There are so many reasons people chew gum. Maybe it is to help quit smoking, freshen their breath before an appointment, or keep from snacking. Whatever the reasons are, gum chewing has been a favorite hobby of Americans for hundreds of years. But what does chewing gum do to your teeth? Are the rumors that it is good for your teeth true? Let us take a closer look.

Sugar-Free Gum

Surprise! Most sugar-free gums get the ADA (American Dental Association) seal of approval.

The ADA considers any gum that contains less than 0.5 grams of sugar per serving as “sugar-free.” This type of chewing gum may contain other sugar alternatives for sweetening, such as stevia, sucralose, or xylitol. Sugar-free gums are not only lower calorie than their sugary counterparts, but they are also known to stop the growth of plaque bacteria.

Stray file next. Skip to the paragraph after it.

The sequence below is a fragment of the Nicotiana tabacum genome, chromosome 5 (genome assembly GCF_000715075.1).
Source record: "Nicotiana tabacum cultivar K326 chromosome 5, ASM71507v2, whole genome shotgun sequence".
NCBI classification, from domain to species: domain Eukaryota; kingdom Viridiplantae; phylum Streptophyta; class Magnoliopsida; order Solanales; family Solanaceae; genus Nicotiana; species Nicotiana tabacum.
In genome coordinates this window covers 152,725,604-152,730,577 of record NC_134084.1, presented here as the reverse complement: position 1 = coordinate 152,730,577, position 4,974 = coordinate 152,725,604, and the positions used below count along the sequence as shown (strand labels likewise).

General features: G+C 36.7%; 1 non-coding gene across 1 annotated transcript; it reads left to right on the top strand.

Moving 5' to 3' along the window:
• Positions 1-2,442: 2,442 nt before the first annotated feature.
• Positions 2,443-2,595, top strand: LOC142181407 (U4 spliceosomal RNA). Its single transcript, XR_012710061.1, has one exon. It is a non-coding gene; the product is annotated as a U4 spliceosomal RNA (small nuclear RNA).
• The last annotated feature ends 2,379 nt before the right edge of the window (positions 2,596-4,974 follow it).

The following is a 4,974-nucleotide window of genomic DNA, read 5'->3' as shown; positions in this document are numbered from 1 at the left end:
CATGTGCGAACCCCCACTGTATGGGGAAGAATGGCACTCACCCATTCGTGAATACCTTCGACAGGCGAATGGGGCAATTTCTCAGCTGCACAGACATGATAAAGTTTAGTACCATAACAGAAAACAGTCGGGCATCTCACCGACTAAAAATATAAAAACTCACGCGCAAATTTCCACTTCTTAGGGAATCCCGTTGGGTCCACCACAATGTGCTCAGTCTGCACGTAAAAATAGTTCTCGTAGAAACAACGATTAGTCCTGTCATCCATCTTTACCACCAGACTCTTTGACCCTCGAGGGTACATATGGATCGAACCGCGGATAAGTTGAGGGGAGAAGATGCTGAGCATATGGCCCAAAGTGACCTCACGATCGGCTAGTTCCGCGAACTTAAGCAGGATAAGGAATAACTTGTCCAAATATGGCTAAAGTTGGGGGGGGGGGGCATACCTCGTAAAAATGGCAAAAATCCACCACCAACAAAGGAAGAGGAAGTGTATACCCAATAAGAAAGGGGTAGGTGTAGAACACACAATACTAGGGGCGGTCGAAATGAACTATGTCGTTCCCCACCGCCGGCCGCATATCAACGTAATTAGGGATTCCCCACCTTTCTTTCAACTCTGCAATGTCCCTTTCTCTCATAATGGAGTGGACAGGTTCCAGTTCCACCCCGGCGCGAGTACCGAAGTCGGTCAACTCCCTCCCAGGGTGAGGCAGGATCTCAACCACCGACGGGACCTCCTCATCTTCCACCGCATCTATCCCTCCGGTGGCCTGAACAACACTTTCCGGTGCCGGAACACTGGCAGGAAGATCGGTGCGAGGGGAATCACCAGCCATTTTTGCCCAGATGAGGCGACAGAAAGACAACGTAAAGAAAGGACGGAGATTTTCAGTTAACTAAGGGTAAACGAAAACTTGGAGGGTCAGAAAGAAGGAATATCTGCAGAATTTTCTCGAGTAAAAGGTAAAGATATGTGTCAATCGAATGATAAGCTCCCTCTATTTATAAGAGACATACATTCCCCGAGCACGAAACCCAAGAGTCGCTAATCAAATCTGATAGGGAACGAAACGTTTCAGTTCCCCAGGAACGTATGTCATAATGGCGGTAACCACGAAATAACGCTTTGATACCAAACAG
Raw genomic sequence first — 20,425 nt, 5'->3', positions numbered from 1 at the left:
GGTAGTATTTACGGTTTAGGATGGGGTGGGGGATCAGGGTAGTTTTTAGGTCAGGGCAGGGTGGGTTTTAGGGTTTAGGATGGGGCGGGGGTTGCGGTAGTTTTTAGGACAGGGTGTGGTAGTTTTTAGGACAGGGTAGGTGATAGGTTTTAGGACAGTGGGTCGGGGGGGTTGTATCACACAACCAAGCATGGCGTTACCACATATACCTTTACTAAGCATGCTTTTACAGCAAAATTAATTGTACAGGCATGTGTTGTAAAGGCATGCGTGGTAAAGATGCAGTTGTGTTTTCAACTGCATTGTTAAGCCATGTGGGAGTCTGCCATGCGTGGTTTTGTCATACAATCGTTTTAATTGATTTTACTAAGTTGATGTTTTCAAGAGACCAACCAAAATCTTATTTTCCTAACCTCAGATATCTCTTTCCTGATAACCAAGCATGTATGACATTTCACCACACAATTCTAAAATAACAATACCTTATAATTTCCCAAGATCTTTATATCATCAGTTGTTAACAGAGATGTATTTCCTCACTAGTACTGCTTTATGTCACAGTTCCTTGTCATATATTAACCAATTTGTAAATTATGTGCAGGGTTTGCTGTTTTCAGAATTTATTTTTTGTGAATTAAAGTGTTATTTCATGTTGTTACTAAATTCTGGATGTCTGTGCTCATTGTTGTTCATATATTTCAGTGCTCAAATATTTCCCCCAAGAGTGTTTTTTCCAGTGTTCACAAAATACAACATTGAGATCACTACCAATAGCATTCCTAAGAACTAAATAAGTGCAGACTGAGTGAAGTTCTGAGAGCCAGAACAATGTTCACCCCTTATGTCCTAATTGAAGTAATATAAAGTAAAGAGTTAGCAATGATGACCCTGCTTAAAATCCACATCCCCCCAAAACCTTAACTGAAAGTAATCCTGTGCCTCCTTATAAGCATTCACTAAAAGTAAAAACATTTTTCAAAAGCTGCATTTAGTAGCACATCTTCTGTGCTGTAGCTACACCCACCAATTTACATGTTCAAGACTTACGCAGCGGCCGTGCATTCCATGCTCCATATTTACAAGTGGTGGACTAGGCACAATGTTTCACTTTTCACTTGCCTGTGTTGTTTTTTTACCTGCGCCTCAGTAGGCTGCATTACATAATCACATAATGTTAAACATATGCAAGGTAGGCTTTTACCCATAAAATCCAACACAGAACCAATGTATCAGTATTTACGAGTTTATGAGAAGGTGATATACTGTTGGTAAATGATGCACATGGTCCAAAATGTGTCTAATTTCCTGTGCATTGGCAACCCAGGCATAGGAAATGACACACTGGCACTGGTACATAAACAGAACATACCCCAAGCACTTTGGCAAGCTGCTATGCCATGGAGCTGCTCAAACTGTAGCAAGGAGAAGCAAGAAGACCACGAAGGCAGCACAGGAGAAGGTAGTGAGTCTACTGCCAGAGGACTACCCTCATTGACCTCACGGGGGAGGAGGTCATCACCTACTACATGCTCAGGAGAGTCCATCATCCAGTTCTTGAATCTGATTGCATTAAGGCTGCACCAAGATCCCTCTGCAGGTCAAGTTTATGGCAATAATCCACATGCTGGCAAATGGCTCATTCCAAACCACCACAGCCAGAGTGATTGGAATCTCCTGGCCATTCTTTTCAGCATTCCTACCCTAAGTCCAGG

Helps to Clean Teeth

Sugar-free gum can help to clean your teeth in between brushing. In fact, studies have shown that chewing sugar-free gum after eating can help neutralize the acids that cause plaque. Chewing gum also stimulates saliva production, which can help keep your mouth clean and hydrated.

Chewing Gum May Not be For Everyone

While chewing gum is harmless and even beneficial to most, there are some instances where it is not recommended. For example, if you are experiencing pain in your mouth or have cracked or painful teeth, gum should be avoided until you see a dentist.

Gum Chewing Does Not Replace Brushing and Flossing

Although chewing gum after a meal can help clean your teeth, it should not be used to replace brushing or flossing. Remember to brush and floss at least twice a day and see your dentist every six months for a professional cleaning.

Whether you chew gum or not, it is essential to keep up with your dental appointments.

Call Huntingdon Valley Dental Arts for an appointment with Dr. Zola Makrauer or Dr. Julie Miller today!